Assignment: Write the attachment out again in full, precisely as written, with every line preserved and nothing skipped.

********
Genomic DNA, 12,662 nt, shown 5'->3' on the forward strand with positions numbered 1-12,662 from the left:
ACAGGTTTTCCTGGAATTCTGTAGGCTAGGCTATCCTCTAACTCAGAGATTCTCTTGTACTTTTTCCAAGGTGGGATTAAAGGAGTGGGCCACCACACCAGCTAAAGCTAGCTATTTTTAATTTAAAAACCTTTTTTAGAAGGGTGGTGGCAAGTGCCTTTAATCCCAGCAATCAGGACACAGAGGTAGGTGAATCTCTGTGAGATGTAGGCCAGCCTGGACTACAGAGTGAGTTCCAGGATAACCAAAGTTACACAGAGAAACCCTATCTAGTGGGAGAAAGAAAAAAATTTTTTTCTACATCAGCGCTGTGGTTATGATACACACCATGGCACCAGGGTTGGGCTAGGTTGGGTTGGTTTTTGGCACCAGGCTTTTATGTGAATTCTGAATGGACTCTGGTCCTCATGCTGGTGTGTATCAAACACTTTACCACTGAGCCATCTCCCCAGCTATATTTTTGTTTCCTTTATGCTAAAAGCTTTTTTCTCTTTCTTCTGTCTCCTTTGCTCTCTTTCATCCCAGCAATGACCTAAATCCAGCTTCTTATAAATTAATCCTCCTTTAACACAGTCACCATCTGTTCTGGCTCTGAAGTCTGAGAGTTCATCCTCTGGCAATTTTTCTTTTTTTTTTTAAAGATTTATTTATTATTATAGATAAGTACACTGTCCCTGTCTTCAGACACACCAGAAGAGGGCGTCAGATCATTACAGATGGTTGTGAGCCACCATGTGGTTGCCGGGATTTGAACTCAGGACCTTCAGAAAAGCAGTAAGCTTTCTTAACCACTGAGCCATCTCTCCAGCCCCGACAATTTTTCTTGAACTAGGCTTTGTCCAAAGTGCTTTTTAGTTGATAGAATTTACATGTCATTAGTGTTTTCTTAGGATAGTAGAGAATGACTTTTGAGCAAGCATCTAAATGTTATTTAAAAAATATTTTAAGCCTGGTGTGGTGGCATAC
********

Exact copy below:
Genomic DNA, 12,662 nt, shown 5'->3' on the forward strand with positions numbered 1-12,662 from the left:
ACAGGTTTTCCTGGAATTCTGTAGGCTAGGCTATCCTCTAACTCAGAGATTCTCTTGTACTTTTTCCAAGGTGGGATTAAAGGAGTGGGCCACCACACCAGCTAAAGCTAGCTATTTTTAATTTAAAAACCTTTTTTAGAAGGGTGGTGGCAAGTGCCTTTAATCCCAGCAATCAGGACACAGAGGTAGGTGAATCTCTGTGAGATGTAGGCCAGCCTGGACTACAGAGTGAGTTCCAGGATAACCAAAGTTACACAGAGAAACCCTATCTAGTGGGAGAAAGAAAAAAATTTTTTTCTACATCAGCGCTGTGGTTATGATACACACCATGGCACCAGGGTTGGGCTAGGTTGGGTTGGTTTTTGGCACCAGGCTTTTATGTGAATTCTGAATGGACTCTGGTCCTCATGCTGGTGTGTATCAAACACTTTACCACTGAGCCATCTCCCCAGCTATATTTTTGTTTCCTTTATGCTAAAAGCTTTTTTCTCTTTCTTCTGTCTCCTTTGCTCTCTTTCATCCCAGCAATGACCTAAATCCAGCTTCTTATAAATTAATCCTCCTTTAACACAGTCACCATCTGTTCTGGCTCTGAAGTCTGAGAGTTCATCCTCTGGCAATTTTTCTTTTTTTTTTTAAAGATTTATTTATTATTATAGATAAGTACACTGTCCCTGTCTTCAGACACACCAGAAGAGGGCGTCAGATCATTACAGATGGTTGTGAGCCACCATGTGGTTGCCGGGATTTGAACTCAGGACCTTCAGAAAAGCAGTAAGCTTTCTTAACCACTGAGCCATCTCTCCAGCCCCGACAATTTTTCTTGAACTAGGCTTTGTCCAAAGTGCTTTTTAGTTGATAGAATTTACATGTCATTAGTGTTTTCTTAGGATAGTAGAGAATGACTTTTGAGCAAGCATCTAAATGTTATTTAAAAAATATTTTAAGCCTGGTGTGGTGGCATAC